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RCN president calls on nurses to expose colleagues that give profession ‘bad name’


The Royal College of Nursing’s president has called for good nurses to “stand up and expose” those colleagues who give their profession a bad name.

Speaking to the RCN’s annual congress in Liverpool yesterday, Andrea Spyropolous said: “No matter now much we might like to think otherwise, there are some people in this profession who shouldn’t be.

“They are a very small number and might not be in every hospital or clinical setting, but there are nurses who just don’t deliver good care,” she said in the first keynote speech of the conference.

“It’s these people who give us all a bad name.”

Ms Spyropolous continued: “It’s up to us, as the nurses who do deliver good care, to stand up and expose these individuals, because if we don’t, no one will.”

But she also cited an RCN survey of its members from February this year, which found that 80% of respondents said inadequate staffing could be compromising care in their workplaces on a weekly or even daily basis.

“How are we, as nurses, meant to deliver good care without good staffing?” she asked. “My message is clear: you do not get high quality care on the cheap.

“Something has to give, and poor staffing means that the ‘art of nursing’ becomes the ‘art of what is possible’.”

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Readers' comments (8)

  • Oh dear, someone else has joined the list of people telling nurses to ‘stand up and expose’ nurses who are not up to the job.
    Here we go again.
    Why don’t these good people stop and wonder why nurses don’t take that action? Why hasn’t anyone in the employment research areas stopped to look at just why it doesn’t happen?
    Why doesn’t someone look at the figures for suspended nurses, health visitors and midwives? Yes, some will be rightly suspended. Their colleagues have flagged up concerns and managers have acted appropriately.
    It is the ‘toxic’ organisations, that cost patients’ lives, who silence staff who dare to speak out, where the poorly performing nurses are protected.
    Sadly the unions, especially the nurses’ union itself, the RCN, have refused to look into this matter. They have refused to set up a specialist unit to deal with the suspensions that are unnecessary, even unlawful. The quality of the fulltime officers is very variable and as far as we know, they NEVER seem to ask for feedback regarding the service they have provided and how it can be improved.
    We know at CAUSE (Campaign Against Unnecessary Suspensions and Exclusions UK) that there are exceptions to this – thankfully.
    Sort out the managers, make them accountable, make them report suspensions and then nurses, midwives and health visitors may start to risk speaking out.
    Julie Fagan, founder member CAUSE

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  • I am not sure that the support network is there for people to be able to speak out against poor practice in some situations, and this is perhaps why people are afraid to do so. I think that this needs to be addressed first. I also feel that this rhetoric could be quite harmful, as some would see it as an invitation to besmirch someone's name simply because they don't like them. Only when adequate support networks are in place for those doing the whistle blowing, and for those being "exposed" will this concept be fully effective.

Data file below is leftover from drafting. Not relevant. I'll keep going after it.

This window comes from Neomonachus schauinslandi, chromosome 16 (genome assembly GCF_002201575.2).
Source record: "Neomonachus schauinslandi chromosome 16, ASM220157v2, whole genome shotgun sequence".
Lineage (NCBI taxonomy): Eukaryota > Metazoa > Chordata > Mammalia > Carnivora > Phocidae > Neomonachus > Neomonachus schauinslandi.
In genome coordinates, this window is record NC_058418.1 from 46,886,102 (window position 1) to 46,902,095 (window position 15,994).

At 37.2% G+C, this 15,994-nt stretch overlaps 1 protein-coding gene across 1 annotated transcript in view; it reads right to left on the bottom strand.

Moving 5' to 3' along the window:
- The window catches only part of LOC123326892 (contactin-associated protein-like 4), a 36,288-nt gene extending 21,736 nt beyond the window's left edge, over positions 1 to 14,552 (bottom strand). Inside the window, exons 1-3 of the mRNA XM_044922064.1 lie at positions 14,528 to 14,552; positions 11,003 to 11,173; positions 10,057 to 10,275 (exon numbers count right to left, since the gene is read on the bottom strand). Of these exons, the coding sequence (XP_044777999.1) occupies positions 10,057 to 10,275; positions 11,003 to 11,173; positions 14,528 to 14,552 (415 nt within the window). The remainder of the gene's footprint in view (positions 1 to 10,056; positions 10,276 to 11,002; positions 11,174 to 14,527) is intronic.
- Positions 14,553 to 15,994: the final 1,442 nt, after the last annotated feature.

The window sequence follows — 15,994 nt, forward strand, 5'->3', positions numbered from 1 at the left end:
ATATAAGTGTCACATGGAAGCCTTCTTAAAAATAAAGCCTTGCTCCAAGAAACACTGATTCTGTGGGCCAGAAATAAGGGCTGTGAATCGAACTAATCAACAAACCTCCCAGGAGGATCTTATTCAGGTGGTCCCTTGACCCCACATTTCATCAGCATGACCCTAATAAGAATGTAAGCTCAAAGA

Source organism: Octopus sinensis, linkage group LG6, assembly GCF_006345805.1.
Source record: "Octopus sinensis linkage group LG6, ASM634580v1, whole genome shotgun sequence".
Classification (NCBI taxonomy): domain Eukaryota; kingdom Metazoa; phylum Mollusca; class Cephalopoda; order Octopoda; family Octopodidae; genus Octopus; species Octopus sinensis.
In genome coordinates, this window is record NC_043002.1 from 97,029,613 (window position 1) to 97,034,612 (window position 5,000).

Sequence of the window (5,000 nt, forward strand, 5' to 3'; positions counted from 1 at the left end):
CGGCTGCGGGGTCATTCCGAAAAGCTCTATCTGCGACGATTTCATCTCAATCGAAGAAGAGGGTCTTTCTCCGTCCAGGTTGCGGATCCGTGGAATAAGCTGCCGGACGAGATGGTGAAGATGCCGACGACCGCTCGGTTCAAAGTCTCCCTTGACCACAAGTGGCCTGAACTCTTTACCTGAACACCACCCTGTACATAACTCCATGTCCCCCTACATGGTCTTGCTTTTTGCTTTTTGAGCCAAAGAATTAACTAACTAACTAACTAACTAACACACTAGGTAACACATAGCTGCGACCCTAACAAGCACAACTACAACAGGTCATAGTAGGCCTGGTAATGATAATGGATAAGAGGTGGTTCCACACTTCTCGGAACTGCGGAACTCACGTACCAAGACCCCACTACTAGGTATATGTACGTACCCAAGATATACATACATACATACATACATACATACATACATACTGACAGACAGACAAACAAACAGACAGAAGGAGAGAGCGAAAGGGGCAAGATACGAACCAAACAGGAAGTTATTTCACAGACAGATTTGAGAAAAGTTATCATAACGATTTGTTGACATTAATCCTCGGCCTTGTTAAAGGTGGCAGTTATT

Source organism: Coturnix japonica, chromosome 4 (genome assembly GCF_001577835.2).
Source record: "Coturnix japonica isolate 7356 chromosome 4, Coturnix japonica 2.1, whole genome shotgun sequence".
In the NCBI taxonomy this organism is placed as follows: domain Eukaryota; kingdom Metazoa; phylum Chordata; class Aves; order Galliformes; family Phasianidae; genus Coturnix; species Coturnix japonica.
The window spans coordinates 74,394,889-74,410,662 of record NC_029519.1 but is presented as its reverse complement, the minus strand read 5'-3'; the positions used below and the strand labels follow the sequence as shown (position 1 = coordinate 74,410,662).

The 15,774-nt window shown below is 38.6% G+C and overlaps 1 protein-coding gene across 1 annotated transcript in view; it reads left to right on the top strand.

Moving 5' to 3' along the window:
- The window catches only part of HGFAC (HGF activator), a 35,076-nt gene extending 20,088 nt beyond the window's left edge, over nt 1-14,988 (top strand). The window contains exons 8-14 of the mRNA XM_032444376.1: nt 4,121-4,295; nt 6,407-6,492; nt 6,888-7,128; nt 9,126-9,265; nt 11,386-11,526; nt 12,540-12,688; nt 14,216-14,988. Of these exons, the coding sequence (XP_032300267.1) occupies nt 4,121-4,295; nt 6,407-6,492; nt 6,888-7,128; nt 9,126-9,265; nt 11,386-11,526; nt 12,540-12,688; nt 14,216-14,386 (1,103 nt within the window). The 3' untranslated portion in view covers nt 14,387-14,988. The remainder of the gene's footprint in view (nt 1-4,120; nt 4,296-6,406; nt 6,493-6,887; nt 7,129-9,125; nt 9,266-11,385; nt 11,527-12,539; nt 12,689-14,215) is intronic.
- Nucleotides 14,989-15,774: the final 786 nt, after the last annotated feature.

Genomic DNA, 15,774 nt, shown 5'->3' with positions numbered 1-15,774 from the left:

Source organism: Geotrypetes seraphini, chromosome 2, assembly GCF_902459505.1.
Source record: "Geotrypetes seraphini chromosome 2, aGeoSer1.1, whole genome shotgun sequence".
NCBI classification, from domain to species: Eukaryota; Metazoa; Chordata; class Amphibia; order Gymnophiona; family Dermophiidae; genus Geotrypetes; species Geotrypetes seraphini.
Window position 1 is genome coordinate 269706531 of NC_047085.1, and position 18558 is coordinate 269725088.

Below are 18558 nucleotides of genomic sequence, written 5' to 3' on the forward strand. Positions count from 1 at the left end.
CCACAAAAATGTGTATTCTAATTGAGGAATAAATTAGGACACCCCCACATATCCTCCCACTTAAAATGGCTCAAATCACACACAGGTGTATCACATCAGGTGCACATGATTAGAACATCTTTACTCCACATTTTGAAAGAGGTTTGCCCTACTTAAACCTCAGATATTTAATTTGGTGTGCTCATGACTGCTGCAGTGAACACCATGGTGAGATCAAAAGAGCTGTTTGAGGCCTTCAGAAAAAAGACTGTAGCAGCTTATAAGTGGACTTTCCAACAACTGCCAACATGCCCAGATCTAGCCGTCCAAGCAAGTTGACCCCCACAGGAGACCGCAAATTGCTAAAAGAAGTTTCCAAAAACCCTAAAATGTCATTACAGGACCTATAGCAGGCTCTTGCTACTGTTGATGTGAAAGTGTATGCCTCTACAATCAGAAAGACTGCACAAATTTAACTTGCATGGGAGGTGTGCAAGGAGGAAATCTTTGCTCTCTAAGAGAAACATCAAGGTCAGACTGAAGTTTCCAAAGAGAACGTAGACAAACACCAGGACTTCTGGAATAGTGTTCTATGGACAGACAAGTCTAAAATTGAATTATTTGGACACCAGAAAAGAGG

I also believe that those of us who do work hard in order to maintain the good name of the NHS and nursing should continue in our efforts, that way we should be able to 'out weigh' the bad with the good.

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  • Instead of witch hunting indivduals, and trying to get us to fight amongst ourselves, why doesn't the RCN get off its arse (and yes, that is directed at Carter and Spyropolous et al,) and root out the TRUE causes of poor patient care, ie toxic organisations, poor and dangerous staffing levels, etc etc. DO SOMETHING ABOUT THEM FIRST, AND THEN LOOK TO BLAME INDIVIDUAL NURSES!!!!!!!!!!

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  • O Mike im beginning to love you, lol. RCN he has a point. Is it right that a nurse shouts at a patient down the corridor? but then why is she shouting? maybe it is because the ward is so short staffed she has no option and needs to protect a patient to prevent harm, not because they are uncaring and cant be bothered, so yes, lets sort out the reasons for poor patient care before looking to blame and shame individual nurses.

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  • Easy to say that good nurses should expose colleagues who give the profession a bad name. Easier said than done I wonder who you can complain to when colleagues have friends in high places eg managers etc

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  • I spend my shift running around chasing my tail. I would love to spend my time on the ward doing just nursing care (as I was trained) but am constantly interupted eg social workers, requests for CHCs, rapid discharge requests, admissions, discharges, relatives, PAPERWORK! yet another audit for risk assessments. How nursing has changed, then another negative comment from RCN president. Nurses want to give good quality care but are stopped all the time due to no fault of their own When will managers not on the shop floor see this.

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  • Seems an easy target to me, no mention of how people come to be allegedly giving less than acceptable care or the lack of support from management and trusts.
    I really hope the president had more to say on the matter than what is printed and implied here, I'll have a listen to the archive speech.

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  • Anonymous | 14-Apr-2011 9:46 pm don't hold your breath.

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